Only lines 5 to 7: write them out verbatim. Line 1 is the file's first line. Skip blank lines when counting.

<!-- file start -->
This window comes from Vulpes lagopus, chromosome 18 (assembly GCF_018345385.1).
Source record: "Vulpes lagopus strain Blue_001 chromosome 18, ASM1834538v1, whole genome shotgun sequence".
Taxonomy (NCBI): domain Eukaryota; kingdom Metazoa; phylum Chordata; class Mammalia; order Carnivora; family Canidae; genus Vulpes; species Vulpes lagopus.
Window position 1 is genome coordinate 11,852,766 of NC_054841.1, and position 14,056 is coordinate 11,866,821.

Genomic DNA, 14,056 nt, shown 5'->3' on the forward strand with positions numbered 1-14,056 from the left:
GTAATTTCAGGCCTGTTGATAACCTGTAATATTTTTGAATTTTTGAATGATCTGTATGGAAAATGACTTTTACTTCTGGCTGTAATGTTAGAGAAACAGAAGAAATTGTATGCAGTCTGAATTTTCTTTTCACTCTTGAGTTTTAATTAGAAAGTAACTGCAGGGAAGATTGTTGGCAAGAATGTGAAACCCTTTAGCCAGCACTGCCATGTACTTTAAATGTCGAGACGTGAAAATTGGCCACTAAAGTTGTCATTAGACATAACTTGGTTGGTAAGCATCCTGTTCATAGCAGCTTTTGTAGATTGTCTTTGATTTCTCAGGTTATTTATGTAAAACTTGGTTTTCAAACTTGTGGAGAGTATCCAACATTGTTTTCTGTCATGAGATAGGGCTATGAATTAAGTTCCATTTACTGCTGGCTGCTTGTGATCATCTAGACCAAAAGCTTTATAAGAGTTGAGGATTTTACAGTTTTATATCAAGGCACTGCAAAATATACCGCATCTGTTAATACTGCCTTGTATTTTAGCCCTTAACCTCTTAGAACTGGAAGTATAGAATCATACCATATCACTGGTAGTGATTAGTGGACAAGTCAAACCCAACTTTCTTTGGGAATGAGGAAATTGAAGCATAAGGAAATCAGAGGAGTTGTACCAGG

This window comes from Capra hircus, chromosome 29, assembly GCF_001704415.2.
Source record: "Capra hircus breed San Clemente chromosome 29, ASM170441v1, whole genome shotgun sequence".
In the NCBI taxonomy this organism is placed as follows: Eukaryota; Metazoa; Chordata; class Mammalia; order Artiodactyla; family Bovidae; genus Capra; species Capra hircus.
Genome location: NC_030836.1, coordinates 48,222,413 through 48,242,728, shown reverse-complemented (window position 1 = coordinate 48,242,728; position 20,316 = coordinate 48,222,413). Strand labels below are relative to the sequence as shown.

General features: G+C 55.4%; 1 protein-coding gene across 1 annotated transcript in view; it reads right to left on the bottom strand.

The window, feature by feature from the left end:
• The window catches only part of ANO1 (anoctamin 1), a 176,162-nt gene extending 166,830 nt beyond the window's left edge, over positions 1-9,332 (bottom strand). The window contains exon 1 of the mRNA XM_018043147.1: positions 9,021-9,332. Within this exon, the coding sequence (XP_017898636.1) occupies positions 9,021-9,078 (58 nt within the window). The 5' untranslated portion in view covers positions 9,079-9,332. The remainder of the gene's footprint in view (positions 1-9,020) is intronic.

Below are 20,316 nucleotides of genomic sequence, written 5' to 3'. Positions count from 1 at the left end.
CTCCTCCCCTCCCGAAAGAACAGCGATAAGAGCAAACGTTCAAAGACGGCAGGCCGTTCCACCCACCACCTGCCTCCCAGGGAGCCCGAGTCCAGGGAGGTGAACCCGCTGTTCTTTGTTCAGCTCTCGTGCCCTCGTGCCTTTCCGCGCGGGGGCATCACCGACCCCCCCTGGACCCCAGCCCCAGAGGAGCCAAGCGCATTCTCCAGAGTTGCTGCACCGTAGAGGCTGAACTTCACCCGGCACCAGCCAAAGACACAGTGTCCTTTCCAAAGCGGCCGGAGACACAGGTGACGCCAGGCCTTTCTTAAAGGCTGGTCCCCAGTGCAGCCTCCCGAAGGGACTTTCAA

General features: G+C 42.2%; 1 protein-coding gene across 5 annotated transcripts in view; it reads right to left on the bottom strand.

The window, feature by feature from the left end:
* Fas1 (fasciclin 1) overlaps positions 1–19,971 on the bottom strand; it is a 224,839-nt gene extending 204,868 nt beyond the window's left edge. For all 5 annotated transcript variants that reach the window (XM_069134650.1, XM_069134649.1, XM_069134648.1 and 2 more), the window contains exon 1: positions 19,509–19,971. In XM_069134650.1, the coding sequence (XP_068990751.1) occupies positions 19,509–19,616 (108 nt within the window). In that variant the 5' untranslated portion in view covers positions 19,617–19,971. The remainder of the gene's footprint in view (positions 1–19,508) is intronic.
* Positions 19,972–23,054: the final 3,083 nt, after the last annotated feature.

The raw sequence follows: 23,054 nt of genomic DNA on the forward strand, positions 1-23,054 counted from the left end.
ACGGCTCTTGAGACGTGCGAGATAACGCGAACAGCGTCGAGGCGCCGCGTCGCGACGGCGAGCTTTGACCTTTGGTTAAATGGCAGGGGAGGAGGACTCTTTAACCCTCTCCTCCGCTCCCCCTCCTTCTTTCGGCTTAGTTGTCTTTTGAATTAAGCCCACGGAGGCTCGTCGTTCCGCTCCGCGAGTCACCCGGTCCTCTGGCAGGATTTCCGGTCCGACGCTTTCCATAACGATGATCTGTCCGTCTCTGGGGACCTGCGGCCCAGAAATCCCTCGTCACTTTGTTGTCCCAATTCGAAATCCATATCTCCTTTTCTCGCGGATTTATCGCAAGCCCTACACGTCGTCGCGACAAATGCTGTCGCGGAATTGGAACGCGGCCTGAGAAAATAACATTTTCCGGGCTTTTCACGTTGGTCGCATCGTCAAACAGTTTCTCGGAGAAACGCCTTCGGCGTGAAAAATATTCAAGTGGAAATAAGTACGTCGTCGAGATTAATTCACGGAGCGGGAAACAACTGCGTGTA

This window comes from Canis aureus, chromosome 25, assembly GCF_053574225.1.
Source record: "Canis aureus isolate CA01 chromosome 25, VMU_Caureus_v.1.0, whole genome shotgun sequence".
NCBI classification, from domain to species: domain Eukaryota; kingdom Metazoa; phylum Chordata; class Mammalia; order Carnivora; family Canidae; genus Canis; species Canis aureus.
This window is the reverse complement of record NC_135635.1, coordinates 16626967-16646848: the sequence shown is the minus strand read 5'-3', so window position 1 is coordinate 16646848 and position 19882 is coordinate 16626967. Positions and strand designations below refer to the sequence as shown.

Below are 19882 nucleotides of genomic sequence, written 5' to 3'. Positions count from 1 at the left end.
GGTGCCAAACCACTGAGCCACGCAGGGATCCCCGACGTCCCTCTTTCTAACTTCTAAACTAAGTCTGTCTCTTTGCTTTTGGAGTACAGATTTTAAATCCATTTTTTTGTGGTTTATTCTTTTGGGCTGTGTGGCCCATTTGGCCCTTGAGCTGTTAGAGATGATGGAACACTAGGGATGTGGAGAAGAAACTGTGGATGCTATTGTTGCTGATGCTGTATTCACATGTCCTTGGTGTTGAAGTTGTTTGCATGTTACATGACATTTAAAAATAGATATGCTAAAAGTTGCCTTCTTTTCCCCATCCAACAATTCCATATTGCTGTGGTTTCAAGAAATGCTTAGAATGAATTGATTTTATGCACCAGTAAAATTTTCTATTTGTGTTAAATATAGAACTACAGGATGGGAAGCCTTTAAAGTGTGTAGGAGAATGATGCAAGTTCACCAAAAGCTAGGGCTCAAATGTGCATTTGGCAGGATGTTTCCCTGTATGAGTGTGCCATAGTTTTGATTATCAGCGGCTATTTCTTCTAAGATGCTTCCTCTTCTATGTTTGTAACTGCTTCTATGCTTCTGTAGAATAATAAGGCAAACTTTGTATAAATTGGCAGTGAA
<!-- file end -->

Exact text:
Genomic DNA, 14,056 nt, shown 5'->3' on the forward strand with positions numbered 1-14,056 from the left:
GTAATTTCAGGCCTGTTGATAACCTGTAATATTTTTGAATTTTTGAATGATCTGTATGGAAAATGACTTTTACTTCTGGCTGTAATGTTAGAGAAACAGAAGAAATTGTATGCAGTCTGAATTTTCTTTTCACTCTTGAGTTTTAATTAGAAAGTAACTGCAGGGAAGATTGTTGGCAAGAATGTGAAACCCTTTAGCCAGCACTGCCATGTACTTTAAATGTCGAGACGTGAAAATTGGCCACTAAAGTTGTCATTAGACATAACTTGGTTGGTAAGCATCCTGTTCATAGCAGCTTTTGTAGATTGTCTTTGATTTCTCAGGTTATTTATGTAAAACTTGGTTTTCAAACTTGTGGAGAGTATCCAACATTGTTTTCTGTCATGAGATAGGGCTATGAATTAAGTTCCATTTACTGCTGGCTGCTTGTGATCATCTAGACCAAAAGCTTTATAAGAGTTGAGGATTTTACAGTTTTATATCAAGGCACTGCAAAATATACCGCATCTGTTAATACTGCCTTGTATTTTAGCCCTTAACCTCTTAGAACTGGAAGTATAGAATCATACCATATCACTGGTAGTGATTAGTGGACAAGTCAAACCCAACTTTCTTTGGGAATGAGGAAATTGAAGCATAAGGAAATCAGAGGAGTTGTACCAGG

This window comes from Capra hircus, chromosome 29, assembly GCF_001704415.2.